the black parade

Thursday, August 14, 2008

Eleanor Roosevelt once said that

"You gain strength, courage, and confidence by every experience in which you really stop to look fear in the face. You must do the things which you think you cannot do."

I've always love jungle trekking and camping but I've never imagined myself being left alone in the jungle at night. If given the ability to choose, I would never have chosen to stand alone surrounded by the eerie silence of the jungle. But my preference didn't matter when my group of twelve first-year female students were sent out in the middle of the darkest of nights carrying only a map, a torch light and a compass. We were to find our way through the darkness and look for Osama Laden in the form of a twelve-inch bamboo in an empty, abandoned house.

Despite being the youngest of the group, I have to lead them through this whole program. Their health and performance were my responsibilities. But they were all very cooperative and considerate enough to make things easier for me.

A group was sent off every 30 minutes and our group was the sixth of ten. We started our 'Osama' hunt at exactly 1.45 am. With the map as our sole guide, we headed into the darkness. We were walking cautiously in 6 rows - two in each row. It was like a mini exodus, a black parade. The path was gravelly for the first 10 minutes. There was no sound except for the silent zikr each of us was citing. As we reached the edge of the jungle I was getting more and more anxious. I couldn't wait to get it over with. The dual line form we were in became a single one as the path was too narrow and fit for only one person at a time. I was in front of the line. Holding the torch light firmly in one hand and the map in another, I carefully led the group into the blindness of the jungle. Teamwork and tolerance kept us on the right route although we need to turn back every time we were off track.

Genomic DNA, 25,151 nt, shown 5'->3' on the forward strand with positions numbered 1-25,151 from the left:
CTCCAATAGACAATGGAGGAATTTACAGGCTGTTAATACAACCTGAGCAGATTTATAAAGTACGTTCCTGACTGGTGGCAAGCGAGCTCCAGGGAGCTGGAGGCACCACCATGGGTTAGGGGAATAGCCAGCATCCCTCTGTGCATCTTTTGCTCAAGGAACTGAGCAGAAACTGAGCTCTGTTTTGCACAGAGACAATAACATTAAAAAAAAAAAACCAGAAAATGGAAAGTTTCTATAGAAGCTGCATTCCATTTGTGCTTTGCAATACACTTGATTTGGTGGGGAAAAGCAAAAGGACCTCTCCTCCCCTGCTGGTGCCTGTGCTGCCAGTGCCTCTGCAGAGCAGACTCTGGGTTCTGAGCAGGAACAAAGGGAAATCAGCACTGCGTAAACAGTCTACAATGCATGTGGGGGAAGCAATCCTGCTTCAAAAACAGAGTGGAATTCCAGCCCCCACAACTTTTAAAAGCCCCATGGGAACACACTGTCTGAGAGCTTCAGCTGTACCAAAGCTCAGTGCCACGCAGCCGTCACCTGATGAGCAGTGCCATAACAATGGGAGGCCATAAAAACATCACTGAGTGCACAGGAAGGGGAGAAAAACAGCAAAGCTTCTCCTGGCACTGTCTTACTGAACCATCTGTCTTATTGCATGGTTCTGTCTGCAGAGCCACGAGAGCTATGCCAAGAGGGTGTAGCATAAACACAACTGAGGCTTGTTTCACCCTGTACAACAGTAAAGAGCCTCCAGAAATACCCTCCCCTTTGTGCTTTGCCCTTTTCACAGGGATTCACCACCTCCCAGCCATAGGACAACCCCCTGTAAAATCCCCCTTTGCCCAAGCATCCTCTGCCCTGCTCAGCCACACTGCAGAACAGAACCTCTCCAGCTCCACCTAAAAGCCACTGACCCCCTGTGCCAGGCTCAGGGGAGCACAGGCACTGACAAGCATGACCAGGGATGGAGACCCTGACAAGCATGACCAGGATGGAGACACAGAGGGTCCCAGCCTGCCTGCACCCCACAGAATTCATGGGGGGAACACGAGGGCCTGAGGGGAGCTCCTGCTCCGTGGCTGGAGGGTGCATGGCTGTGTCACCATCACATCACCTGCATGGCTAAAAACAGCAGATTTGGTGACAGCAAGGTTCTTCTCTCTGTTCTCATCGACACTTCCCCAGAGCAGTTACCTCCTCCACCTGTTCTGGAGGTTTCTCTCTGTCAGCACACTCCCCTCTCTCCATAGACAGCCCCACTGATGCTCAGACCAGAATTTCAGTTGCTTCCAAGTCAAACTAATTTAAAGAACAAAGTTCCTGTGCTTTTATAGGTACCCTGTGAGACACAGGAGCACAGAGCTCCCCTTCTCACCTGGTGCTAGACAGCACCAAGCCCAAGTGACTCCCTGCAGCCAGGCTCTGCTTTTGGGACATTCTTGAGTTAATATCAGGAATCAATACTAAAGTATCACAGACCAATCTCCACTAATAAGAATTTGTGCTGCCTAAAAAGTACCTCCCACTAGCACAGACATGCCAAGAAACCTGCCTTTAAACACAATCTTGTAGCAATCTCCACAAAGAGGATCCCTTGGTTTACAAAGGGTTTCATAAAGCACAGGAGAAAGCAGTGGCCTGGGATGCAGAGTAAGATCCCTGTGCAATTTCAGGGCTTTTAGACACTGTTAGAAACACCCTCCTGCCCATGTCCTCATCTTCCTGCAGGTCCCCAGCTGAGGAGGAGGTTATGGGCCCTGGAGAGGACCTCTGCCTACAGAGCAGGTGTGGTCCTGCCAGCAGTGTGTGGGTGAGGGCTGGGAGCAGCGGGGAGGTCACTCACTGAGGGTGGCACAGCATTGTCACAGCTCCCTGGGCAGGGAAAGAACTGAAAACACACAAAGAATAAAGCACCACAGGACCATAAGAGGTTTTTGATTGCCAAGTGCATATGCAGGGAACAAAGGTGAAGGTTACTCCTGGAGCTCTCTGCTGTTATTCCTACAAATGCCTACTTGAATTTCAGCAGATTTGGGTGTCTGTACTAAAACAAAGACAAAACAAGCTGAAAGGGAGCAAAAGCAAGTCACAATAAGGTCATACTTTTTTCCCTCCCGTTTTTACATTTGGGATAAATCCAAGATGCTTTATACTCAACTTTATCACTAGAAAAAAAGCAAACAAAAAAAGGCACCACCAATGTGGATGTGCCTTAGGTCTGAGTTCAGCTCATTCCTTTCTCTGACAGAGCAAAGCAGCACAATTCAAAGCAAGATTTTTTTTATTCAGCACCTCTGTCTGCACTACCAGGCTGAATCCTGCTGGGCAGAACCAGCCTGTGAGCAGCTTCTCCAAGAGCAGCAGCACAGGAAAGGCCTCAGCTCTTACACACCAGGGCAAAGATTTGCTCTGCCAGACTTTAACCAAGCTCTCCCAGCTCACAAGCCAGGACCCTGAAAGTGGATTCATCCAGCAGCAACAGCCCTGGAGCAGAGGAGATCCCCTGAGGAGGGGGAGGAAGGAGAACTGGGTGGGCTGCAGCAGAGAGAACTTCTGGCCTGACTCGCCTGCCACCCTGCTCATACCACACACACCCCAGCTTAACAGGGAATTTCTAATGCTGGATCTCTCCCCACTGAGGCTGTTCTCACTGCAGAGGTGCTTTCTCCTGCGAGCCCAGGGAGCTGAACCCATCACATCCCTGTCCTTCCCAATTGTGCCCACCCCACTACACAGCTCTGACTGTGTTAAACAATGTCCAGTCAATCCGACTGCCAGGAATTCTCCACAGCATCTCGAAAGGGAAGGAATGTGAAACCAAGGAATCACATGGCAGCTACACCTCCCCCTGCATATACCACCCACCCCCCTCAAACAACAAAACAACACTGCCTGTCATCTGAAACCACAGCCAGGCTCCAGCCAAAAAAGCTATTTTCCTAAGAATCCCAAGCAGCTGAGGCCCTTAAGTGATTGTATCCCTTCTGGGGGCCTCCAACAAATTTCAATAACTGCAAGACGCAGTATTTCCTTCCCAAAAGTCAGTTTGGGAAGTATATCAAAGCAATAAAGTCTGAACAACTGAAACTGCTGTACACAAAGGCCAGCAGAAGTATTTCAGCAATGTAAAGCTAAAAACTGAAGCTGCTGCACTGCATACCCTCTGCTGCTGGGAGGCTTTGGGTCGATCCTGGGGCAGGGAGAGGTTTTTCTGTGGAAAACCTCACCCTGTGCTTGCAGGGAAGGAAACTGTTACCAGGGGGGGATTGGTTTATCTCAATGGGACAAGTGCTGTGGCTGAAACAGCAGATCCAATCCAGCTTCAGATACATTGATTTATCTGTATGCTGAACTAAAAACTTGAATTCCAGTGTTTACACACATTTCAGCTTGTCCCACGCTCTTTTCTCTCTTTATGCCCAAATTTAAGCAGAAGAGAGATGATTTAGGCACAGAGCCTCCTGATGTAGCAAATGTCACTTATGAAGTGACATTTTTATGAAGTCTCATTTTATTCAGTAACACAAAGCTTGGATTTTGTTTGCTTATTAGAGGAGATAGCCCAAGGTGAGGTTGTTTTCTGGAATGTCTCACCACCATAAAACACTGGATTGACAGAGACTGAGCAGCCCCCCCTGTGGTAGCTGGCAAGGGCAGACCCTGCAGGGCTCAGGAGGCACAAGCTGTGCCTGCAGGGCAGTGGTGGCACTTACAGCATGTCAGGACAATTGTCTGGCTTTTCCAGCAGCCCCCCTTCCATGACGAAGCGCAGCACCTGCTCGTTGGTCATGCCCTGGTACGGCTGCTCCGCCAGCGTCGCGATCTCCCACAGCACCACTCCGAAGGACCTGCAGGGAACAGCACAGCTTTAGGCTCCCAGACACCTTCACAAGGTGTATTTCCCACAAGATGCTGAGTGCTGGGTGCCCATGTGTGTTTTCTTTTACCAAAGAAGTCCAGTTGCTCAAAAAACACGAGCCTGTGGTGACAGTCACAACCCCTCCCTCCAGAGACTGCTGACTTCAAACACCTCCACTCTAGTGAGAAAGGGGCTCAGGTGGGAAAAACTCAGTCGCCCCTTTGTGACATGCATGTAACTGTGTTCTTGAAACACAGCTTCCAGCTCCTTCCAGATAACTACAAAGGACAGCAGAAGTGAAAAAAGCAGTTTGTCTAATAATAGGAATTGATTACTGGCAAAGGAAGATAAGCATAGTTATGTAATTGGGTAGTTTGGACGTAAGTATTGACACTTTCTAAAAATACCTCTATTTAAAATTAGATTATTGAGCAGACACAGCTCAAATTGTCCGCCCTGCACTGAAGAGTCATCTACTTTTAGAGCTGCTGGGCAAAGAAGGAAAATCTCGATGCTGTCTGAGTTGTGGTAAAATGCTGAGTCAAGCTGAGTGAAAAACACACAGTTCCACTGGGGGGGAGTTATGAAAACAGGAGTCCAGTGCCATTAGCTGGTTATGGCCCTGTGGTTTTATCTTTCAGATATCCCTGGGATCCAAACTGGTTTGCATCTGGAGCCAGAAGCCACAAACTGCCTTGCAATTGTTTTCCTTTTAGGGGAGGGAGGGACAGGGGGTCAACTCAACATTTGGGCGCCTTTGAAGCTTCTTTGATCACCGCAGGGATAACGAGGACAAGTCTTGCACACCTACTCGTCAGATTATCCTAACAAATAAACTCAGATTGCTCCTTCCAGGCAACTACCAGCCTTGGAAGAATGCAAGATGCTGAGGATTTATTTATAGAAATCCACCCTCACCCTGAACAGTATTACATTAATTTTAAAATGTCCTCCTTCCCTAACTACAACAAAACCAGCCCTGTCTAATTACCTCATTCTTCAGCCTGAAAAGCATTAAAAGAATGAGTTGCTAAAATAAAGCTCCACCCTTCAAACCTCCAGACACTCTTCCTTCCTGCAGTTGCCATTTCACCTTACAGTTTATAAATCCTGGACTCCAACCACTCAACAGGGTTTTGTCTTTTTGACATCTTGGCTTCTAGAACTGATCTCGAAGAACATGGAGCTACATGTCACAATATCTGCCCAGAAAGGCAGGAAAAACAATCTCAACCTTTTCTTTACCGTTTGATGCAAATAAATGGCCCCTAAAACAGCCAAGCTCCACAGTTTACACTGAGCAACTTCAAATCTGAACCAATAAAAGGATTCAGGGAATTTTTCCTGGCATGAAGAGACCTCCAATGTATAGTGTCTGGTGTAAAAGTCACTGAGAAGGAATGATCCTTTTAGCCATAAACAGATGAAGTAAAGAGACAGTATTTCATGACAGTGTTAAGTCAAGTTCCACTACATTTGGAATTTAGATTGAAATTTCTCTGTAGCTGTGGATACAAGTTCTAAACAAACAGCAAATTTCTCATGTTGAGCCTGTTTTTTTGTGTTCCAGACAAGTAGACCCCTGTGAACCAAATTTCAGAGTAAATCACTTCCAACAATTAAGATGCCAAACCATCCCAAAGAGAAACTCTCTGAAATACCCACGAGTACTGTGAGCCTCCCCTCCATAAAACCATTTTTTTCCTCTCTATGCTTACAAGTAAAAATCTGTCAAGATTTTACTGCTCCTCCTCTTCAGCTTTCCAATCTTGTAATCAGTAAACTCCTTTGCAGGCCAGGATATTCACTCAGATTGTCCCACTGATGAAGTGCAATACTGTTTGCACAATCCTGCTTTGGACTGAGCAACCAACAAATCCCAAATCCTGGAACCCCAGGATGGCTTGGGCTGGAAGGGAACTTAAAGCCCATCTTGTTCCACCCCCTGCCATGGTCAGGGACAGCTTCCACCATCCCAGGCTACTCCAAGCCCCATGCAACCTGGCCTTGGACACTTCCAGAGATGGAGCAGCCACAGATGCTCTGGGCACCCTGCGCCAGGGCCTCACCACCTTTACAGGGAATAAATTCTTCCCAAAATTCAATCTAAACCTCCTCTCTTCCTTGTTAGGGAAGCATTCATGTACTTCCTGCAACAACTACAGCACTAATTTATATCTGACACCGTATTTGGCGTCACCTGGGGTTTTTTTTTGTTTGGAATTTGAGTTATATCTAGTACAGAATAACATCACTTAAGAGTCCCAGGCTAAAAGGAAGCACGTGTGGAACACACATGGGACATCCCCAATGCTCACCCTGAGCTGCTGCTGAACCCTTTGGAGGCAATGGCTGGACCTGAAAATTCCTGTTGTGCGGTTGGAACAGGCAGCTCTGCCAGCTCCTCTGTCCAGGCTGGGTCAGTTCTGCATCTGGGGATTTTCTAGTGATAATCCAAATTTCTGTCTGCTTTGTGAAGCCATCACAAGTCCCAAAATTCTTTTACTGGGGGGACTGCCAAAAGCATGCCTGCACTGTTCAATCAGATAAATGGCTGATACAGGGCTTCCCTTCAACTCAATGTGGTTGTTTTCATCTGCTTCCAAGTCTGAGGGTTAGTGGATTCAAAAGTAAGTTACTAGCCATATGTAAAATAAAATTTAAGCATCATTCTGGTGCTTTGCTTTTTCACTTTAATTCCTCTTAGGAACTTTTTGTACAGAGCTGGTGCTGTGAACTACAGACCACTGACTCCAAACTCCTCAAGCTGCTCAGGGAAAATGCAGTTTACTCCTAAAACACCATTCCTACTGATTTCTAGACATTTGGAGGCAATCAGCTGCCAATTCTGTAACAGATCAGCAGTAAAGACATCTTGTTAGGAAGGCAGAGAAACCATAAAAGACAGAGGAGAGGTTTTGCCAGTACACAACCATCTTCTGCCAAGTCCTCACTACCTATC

Through teamwork and tolerance did we manage to reach the empty house on time. It was lit with dim lights. We couldn't find the twelve-inch bamboo after searching the parameter of the house for an hour. Only after that did we realize we were searching the wrong house. It was supposed to be the other house that we missed because there was absolutely no light whatsoever in that area. We had to go back to into the absolute darkness again. I was about to give up as I was already at my limits. But thinking of the other members of the team, giving up was not my choice. As said by Hannah Arendt : Fear is an emotion indispensable for survival. I knew I have to finish this dreadful journey.

We got to the creepy abandoned house and started searching for 'Osama'. This time we were able to get inside of the building. There were lots of old furniture, drawers and cupboards. There was a calendar still hanging on the wall which stated the year 1887. After circling the building countless times we were grateful to finally found the so-called 'Osama' and headed to the base camp. It was 4.00 am when we reported to the commander. It was so late and the hunt took a long time - not to mention a lot of energy - but it was so worth it when we finally held the twelve-inch bamboo.

I couldn't sleep for the rest of the morning. Before heading back to UMP we took our chance to visit the museum nearby and had a blast of air batu campur and keropok lekor before hopping on the bus. Thinking back, I realized that the 'journey through darkness' has opened my eyes to a whole new level of capabilities. As I have once stated in my previous post:

'It is only when you're tested that you discover who you truly are and who you can be.'